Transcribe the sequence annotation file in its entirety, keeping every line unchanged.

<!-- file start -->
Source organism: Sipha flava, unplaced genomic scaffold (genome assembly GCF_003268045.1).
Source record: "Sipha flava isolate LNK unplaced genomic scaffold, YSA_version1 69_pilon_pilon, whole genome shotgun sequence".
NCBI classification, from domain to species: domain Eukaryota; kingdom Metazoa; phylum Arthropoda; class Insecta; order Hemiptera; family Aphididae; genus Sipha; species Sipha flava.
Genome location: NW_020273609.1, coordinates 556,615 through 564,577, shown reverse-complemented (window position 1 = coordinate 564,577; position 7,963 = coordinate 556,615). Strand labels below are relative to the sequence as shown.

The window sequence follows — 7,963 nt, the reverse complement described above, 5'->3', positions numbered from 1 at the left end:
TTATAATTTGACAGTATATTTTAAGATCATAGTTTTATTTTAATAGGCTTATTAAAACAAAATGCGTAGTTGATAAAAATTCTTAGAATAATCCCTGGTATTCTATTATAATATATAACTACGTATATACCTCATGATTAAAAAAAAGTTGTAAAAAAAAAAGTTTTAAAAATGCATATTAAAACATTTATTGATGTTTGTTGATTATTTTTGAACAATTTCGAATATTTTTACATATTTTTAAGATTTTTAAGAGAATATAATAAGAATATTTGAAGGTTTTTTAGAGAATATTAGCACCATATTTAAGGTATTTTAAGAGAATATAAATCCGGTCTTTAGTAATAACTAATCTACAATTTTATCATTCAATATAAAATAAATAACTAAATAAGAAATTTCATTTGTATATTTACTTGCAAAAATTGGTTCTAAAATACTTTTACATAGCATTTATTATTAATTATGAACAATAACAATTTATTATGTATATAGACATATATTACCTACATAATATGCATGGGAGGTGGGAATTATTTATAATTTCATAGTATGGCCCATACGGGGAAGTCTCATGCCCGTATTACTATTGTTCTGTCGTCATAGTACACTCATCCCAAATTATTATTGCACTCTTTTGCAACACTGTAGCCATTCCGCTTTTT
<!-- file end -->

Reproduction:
Source organism: Sipha flava, unplaced genomic scaffold (genome assembly GCF_003268045.1).
Source record: "Sipha flava isolate LNK unplaced genomic scaffold, YSA_version1 69_pilon_pilon, whole genome shotgun sequence".
NCBI classification, from domain to species: domain Eukaryota; kingdom Metazoa; phylum Arthropoda; class Insecta; order Hemiptera; family Aphididae; genus Sipha; species Sipha flava.
Genome location: NW_020273609.1, coordinates 556,615 through 564,577, shown reverse-complemented (window position 1 = coordinate 564,577; position 7,963 = coordinate 556,615). Strand labels below are relative to the sequence as shown.

The window sequence follows — 7,963 nt, the reverse complement described above, 5'->3', positions numbered from 1 at the left end:
TTATAATTTGACAGTATATTTTAAGATCATAGTTTTATTTTAATAGGCTTATTAAAACAAAATGCGTAGTTGATAAAAATTCTTAGAATAATCCCTGGTATTCTATTATAATATATAACTACGTATATACCTCATGATTAAAAAAAAGTTGTAAAAAAAAAAGTTTTAAAAATGCATATTAAAACATTTATTGATGTTTGTTGATTATTTTTGAACAATTTCGAATATTTTTACATATTTTTAAGATTTTTAAGAGAATATAATAAGAATATTTGAAGGTTTTTTAGAGAATATTAGCACCATATTTAAGGTATTTTAAGAGAATATAAATCCGGTCTTTAGTAATAACTAATCTACAATTTTATCATTCAATATAAAATAAATAACTAAATAAGAAATTTCATTTGTATATTTACTTGCAAAAATTGGTTCTAAAATACTTTTACATAGCATTTATTATTAATTATGAACAATAACAATTTATTATGTATATAGACATATATTACCTACATAATATGCATGGGAGGTGGGAATTATTTATAATTTCATAGTATGGCCCATACGGGGAAGTCTCATGCCCGTATTACTATTGTTCTGTCGTCATAGTACACTCATCCCAAATTATTATTGCACTCTTTTGCAACACTGTAGCCATTCCGCTTTTT